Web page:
And the last point and last question, there is a lot of criticism justified that we’re not spending enough on defense. There will be a European Council on the defense industry in December. I strongly believe that we should look into what I would call a smart power trans-Atlantic toolkit – smart power trans-Atlantic tool kit – because we’ll be needing all our hard and soft power together to solve the tremendous challenges we’ll have in the greater Middle East. We’ll need to stay together and put our resources, hard and soft, into a smart way into a trans-Atlantic smart power tool kit that I think we should start working together.
Thank you very much. And great speech – vitamins. Great. (Laughter.)
MR. WILSON: Should I bring this back to your or collect a few more?
MS. NULAND: I think my brain is going to explode.
MR. WILSON: Yes, all right. (Laughter.) The Caucasus.
MS. NULAND: So let me start where Minister Juana (ph) ended up, a trans-Atlantic tool kit. Let me just say for this audience – not that you need to hear it, but in case you still wonder – the United States supports a strong European defense. We support a strong NATO. We think they are mutually reinforcing.
I would agree with you completely that with only one set of forces and limited resources, we need to do a better job of ensuring that the capabilities initiatives we’re running, whether they’re in the EU or whether they’re in NATO, are simpatico and mutually reinforcing. So what we want is more Europe in the defense sphere. We don’t care whose flag is on it, or label is on it, just so that we’re sharper and better together. So, yes.
And I would say that in terms of strategic conversation, it’s interesting – again coming back to intense focus on Europe after a little bit of a period away for me. I’ve been in a couple of rooms with EU foreign ministers where Secretary Kerry has joined, and that sort of intensity of conversation and friendship and partnership that EU foreign ministers have because they see each other every month reminds me of my time on the NAC, where we sort of all lived and breathed together.
And so what we’ve tried to is – Secretary Kerry is quite interested in joining that grouping whenever it’s convenient, at the end of a meeting, et cetera, to leverage that synergy that you already have together, in addition to what we do at NATO and what we do in the trans-Atlantic dinner structure.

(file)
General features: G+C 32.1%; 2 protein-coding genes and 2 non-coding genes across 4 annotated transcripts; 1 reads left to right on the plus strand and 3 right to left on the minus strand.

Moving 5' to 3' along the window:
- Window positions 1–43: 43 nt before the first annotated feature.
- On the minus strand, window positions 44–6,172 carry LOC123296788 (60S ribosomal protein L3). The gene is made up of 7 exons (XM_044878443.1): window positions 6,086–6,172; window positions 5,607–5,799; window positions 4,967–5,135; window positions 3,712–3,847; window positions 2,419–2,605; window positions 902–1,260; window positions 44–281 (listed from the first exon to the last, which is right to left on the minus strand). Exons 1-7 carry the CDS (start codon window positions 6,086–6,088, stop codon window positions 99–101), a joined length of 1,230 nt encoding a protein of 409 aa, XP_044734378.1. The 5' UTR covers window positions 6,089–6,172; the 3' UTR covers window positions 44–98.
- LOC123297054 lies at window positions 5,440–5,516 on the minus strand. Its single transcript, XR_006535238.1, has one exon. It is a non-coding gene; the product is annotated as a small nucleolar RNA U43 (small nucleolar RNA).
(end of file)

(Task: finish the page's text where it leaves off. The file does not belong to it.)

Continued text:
So I think we are having – starting to have that strategic conversation, whether it’s about the broader Middle East, with all of us in the room, or key countries in the room who are the biggest contributors to the effort. And I agree with you that that’s extremely important.
We have talked about the need for Europe and the United States to work together on our relationship with Asia, our relationship with China in particular. And I do believe that this rebalance is not about one region versus another. It’s about the fact that in Asia we don’t have as mature a set of security and economic structures as we have in Europe, and frankly we need them with those partners as well.
Over to the Caucasus, I guess I would say to Ambassador Katelia (ph), even as we continue to plod forward in the Geneva process, in the five plus two process on Transnistria, I am an optimist in hoping that association agreements with the EU, the DCFTA are really going to change the landscape for your countries such that if you are an Abkhaz, it’s going to look increasingly attractive to be a Georgian; if you’re a Transnistrian, it’s going to look increasingly attractive to be a Moldovan, and that that is going to have a profound effect on the aspirations and the quality of the conversation we can have in those multilateral frameworks. So maybe I’m too optimistic, but I really do think what the EU has done here has larger knock-off benefit.
With regard to Armenia and Azerbaijan, I have to tell you I disagree violently. I think that it’s partly because big neighbors have been overinvolved that the conflict has not been solved, and I think if there is will and drive in Baku and in Yerevan to get this done, no big neighbor is going to be able to stop it. And that’s what we want to see when these leaders launch a new process in a week.
MR. WILSON: (Off mic) – let me pick up Anders (sp) right here and try to get a few more back here. Please. Oh, nope? You’re OK? All right, then let’s – well, let me stay in this corner, then. Sorry, Anders (sp), I thought I had caught your eye. (Laughter.)